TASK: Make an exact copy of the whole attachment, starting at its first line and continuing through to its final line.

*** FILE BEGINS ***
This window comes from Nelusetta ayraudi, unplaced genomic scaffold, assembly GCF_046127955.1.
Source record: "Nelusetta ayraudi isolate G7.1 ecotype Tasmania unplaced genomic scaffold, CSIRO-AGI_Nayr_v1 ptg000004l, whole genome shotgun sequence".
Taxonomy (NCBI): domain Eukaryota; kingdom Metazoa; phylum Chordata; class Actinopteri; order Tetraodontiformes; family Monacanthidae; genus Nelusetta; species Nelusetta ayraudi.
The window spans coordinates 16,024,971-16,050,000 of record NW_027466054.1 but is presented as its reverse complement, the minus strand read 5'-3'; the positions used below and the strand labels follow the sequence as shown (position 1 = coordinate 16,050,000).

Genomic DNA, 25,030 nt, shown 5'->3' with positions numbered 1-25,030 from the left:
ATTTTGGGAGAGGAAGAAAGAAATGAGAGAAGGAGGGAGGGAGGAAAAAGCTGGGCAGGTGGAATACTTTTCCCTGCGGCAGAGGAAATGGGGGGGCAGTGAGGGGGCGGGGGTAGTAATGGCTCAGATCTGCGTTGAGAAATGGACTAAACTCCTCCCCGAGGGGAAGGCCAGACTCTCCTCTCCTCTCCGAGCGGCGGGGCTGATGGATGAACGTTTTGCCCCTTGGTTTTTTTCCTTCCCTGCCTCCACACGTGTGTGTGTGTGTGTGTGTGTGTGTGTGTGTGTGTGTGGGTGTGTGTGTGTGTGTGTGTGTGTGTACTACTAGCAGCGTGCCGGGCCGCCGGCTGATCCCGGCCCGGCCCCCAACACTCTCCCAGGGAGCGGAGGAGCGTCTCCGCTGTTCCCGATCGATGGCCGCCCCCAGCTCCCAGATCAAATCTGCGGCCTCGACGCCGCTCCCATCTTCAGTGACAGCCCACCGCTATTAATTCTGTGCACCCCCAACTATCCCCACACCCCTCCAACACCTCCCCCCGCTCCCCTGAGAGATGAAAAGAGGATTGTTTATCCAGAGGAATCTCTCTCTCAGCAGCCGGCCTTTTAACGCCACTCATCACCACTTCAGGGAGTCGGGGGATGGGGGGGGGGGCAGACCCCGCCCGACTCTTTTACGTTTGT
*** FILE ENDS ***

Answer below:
This window comes from Nelusetta ayraudi, unplaced genomic scaffold, assembly GCF_046127955.1.
Source record: "Nelusetta ayraudi isolate G7.1 ecotype Tasmania unplaced genomic scaffold, CSIRO-AGI_Nayr_v1 ptg000004l, whole genome shotgun sequence".
Taxonomy (NCBI): domain Eukaryota; kingdom Metazoa; phylum Chordata; class Actinopteri; order Tetraodontiformes; family Monacanthidae; genus Nelusetta; species Nelusetta ayraudi.
The window spans coordinates 16,024,971-16,050,000 of record NW_027466054.1 but is presented as its reverse complement, the minus strand read 5'-3'; the positions used below and the strand labels follow the sequence as shown (position 1 = coordinate 16,050,000).

Genomic DNA, 25,030 nt, shown 5'->3' with positions numbered 1-25,030 from the left:
ATTTTGGGAGAGGAAGAAAGAAATGAGAGAAGGAGGGAGGGAGGAAAAAGCTGGGCAGGTGGAATACTTTTCCCTGCGGCAGAGGAAATGGGGGGGCAGTGAGGGGGCGGGGGTAGTAATGGCTCAGATCTGCGTTGAGAAATGGACTAAACTCCTCCCCGAGGGGAAGGCCAGACTCTCCTCTCCTCTCCGAGCGGCGGGGCTGATGGATGAACGTTTTGCCCCTTGGTTTTTTTCCTTCCCTGCCTCCACACGTGTGTGTGTGTGTGTGTGTGTGTGTGTGTGTGTGTGTGGGTGTGTGTGTGTGTGTGTGTGTGTGTACTACTAGCAGCGTGCCGGGCCGCCGGCTGATCCCGGCCCGGCCCCCAACACTCTCCCAGGGAGCGGAGGAGCGTCTCCGCTGTTCCCGATCGATGGCCGCCCCCAGCTCCCAGATCAAATCTGCGGCCTCGACGCCGCTCCCATCTTCAGTGACAGCCCACCGCTATTAATTCTGTGCACCCCCAACTATCCCCACACCCCTCCAACACCTCCCCCCGCTCCCCTGAGAGATGAAAAGAGGATTGTTTATCCAGAGGAATCTCTCTCTCAGCAGCCGGCCTTTTAACGCCACTCATCACCACTTCAGGGAGTCGGGGGATGGGGGGGGGGGCAGACCCCGCCCGACTCTTTTACGTTTGT